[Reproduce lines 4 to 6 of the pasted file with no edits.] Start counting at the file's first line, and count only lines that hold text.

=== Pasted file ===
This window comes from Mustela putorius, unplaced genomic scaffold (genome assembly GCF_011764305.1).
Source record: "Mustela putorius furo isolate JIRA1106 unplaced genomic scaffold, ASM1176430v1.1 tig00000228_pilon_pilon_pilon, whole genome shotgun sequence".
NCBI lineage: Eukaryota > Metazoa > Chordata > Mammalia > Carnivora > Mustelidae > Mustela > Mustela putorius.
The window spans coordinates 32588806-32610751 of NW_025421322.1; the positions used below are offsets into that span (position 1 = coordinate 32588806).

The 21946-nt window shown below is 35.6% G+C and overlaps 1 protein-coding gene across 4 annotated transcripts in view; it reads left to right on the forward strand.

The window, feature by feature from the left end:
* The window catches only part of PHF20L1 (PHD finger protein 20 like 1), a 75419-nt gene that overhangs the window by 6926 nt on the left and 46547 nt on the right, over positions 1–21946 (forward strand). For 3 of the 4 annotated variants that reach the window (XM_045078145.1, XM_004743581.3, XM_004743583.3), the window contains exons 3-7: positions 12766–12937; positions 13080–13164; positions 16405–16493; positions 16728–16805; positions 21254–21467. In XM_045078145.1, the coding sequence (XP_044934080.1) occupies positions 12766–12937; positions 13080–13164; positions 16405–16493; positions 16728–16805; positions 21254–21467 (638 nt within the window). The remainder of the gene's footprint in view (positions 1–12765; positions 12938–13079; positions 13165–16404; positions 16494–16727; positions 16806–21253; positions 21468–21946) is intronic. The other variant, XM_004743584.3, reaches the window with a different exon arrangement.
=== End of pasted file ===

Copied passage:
The window spans coordinates 32588806-32610751 of NW_025421322.1; the positions used below are offsets into that span (position 1 = coordinate 32588806).

The 21946-nt window shown below is 35.6% G+C and overlaps 1 protein-coding gene across 4 annotated transcripts in view; it reads left to right on the forward strand.

The window, feature by feature from the left end: